I didn’t know what to write about when I was asked to write this blog. When I asked Elite Squad what to write, they said write what you want.
“Write what you want”, that’s the thing isn’t it?
Like all artists I have an incontrollable urge to tell stories, to share them with people, to reach out beyond my own world, push my thoughts out into the world, in words that maybe reach people, that maybe make them laugh or feel less alone or want to tell their stories too.
Who knows why this became my bag, the thing I want to spend my life with but it is.
I want to tell stories, any way that I can. So when you’re asked to tell a bit of your story that’s what you do. Even if you don’t know what you want to write about.
I have fallen in love three times. Fallen out of love twice. Earth shatteringly, core shakingly out of love once.
My first love, the core shaking, mind altering kind was with a man.
He is married. Has children or child.
I’ve met him once.
I don’t know what age he is, how he takes his tea, what turns him on or wakes him in the night.
I fell in love with him when I was 18 in a cold room in a university in a second city with 19 other people watching.
We were introduced by a kind man, who nearly as enthused by him as I was soon to be, brought him to us in photocopies.
I fell in love with Enda Walsh when I first found his Disco Pigs.
Each word of that play spoke to my 18 year old self, like the word love powerless until spoken by a particular person.
“You know, what’s the colour of love?”
I had heard and read all these words before.
“Blue. Blue da colour a love. Is blue, yeah?”
I had grown up my whole life listening to “the”s and “pork” and “and oh my gian fuck”s of Cork City but in this play, in his world, in his story it was like they were all followed by a whispered Laura.
“I wanna walk inta da sea and neva come back” Laura.
“I fuck off so” Laura.
“I wan ta tide to take me outa me” Laura.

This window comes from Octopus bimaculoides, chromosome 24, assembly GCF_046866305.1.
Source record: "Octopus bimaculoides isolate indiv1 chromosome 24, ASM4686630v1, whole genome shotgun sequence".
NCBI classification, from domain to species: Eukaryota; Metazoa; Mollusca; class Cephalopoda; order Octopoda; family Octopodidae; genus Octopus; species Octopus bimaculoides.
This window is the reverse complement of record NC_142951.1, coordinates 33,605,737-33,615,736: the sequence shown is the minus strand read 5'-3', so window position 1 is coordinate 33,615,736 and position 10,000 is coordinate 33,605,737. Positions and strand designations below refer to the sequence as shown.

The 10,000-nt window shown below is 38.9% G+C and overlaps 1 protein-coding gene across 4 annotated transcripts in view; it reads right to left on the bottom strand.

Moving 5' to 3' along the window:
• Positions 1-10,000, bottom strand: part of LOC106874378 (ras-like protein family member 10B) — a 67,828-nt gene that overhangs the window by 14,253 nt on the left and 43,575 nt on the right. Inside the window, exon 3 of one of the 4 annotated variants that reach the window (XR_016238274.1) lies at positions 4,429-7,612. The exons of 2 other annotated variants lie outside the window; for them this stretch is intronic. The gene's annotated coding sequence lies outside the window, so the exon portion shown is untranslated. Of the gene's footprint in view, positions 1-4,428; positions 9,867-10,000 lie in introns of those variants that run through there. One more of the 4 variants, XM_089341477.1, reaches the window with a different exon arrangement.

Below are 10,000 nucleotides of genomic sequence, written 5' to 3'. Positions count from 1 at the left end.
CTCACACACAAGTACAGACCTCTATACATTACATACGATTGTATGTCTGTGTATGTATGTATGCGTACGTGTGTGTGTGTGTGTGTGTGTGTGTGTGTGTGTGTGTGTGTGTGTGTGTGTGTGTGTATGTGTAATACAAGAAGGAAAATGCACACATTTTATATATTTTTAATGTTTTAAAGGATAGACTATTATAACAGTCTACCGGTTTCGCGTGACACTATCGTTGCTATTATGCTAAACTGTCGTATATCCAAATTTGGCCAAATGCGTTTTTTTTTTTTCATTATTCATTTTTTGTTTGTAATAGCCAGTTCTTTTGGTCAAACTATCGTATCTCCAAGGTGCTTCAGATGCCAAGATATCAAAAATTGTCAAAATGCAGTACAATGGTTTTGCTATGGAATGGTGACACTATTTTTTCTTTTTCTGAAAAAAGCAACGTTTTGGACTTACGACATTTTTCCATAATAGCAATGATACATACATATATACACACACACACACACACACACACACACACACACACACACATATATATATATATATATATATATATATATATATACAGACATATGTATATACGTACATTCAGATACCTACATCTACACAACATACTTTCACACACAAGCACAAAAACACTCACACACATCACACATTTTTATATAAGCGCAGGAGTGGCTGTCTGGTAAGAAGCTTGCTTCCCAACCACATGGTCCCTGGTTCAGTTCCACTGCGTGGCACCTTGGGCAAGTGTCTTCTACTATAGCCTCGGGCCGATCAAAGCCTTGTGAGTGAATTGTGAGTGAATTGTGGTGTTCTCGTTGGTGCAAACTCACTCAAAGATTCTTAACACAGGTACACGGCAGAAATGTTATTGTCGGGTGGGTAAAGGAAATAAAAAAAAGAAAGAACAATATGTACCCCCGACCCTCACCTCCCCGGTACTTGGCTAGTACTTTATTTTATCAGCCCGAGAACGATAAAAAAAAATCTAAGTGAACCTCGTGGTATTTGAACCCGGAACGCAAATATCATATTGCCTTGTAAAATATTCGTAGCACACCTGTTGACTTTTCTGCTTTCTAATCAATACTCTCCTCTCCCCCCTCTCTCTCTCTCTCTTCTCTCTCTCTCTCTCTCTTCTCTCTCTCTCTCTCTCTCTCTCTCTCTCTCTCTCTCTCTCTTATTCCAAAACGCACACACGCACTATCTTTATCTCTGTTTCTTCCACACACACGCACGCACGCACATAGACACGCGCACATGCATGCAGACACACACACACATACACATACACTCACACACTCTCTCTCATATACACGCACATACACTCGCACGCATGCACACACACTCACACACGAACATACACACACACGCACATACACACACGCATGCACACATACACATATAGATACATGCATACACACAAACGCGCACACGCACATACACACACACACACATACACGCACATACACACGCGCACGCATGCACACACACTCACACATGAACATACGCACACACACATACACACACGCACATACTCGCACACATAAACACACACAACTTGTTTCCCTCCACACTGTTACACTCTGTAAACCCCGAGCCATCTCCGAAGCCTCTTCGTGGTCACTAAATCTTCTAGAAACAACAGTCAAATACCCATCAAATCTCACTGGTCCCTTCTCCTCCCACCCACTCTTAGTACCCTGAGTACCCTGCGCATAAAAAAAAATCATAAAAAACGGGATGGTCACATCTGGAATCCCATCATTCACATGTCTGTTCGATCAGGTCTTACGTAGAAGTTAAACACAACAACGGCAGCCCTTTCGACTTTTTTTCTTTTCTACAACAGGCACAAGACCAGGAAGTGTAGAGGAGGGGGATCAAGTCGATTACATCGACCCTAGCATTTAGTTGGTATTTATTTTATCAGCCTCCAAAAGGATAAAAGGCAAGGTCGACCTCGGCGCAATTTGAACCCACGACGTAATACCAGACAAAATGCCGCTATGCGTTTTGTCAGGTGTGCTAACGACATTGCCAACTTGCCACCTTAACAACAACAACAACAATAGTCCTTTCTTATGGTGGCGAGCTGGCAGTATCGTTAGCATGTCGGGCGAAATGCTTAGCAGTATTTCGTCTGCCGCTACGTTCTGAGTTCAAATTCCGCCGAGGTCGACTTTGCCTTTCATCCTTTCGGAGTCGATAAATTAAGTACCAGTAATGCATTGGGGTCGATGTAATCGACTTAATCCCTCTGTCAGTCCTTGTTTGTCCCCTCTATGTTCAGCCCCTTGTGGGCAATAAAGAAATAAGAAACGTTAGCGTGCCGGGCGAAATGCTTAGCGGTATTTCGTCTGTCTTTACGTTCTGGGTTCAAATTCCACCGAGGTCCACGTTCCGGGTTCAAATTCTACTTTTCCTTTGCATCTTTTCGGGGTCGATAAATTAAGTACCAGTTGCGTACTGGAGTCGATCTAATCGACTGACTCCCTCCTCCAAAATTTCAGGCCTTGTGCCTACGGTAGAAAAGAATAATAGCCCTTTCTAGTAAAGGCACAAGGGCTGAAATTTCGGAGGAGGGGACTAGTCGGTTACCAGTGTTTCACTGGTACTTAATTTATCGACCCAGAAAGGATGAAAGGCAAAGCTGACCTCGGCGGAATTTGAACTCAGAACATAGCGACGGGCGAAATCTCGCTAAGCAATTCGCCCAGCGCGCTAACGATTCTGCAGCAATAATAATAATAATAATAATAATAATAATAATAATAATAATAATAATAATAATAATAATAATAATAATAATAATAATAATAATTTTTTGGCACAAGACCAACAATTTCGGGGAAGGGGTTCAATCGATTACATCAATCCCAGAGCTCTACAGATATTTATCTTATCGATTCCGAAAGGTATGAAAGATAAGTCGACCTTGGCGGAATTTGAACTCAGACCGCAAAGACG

It was like he had taken the thoughts out of my head, thoughts I haven’t even gotten around to thinking yet, thoughts I had forgotten were important and placed them on a page for the world to see. And now those same thoughts were beautiful and worthwhile, worth more than a life stuck inside the walls of my head.
It must have been the same as the time the cave person in Africa let out a sound and another cave person nodded in understanding and they offered and answered in sounds until language was born.
And I swear my 18 year old self would have denied ever hearing the word love before it was written down in this man’s play.
And this, this love affair continued on for 7 more years.
And it made me write and tell stories myself, my own stories in front of people in darkened rooms.
It made me open doors to rooms inside my head, rooms I didn’t know existed.
It made me blow huge holes in the walls and unleash things Pandora wouldn’t bat an eyelid at.
And it was glorious and inspiring and obsessive and exhilarating and exhausting and ridiculous until it wasn’t.
One day it just wasn’t. One day at another one of his plays, it just wasn’t.
Something had been missed. Misheard. Misfired.
I went back a second time, to see the show, to hear the same story again, convinced it was me not him.
It just wasn’t.
It was broken now, this one sided conversation.
I wasn’t able to hear it anymore. I had lost the language, my muse.
Every conversation about the play in question, seemed to me an endless list of profound moments all which were lost on me.
I missed it. I had lost the language.
Four years on and still nothing. Not a sniff of brain blowing, heart throbbing, soul obliterating word or words and believe me
I’ve been looking.
It was a onetime thing.
The thing, the writer, the play that made me a writer. That was to be it, to be enough. I was to be happy with that. Happy alone.
Then in Brixton and a red haired love of mine brought me to Outspoken, a night of spoken words.
She said “so you do this don’t you?”
I said “I don’t know. I don’t know what it is.”
They had me at “Hold Your Own”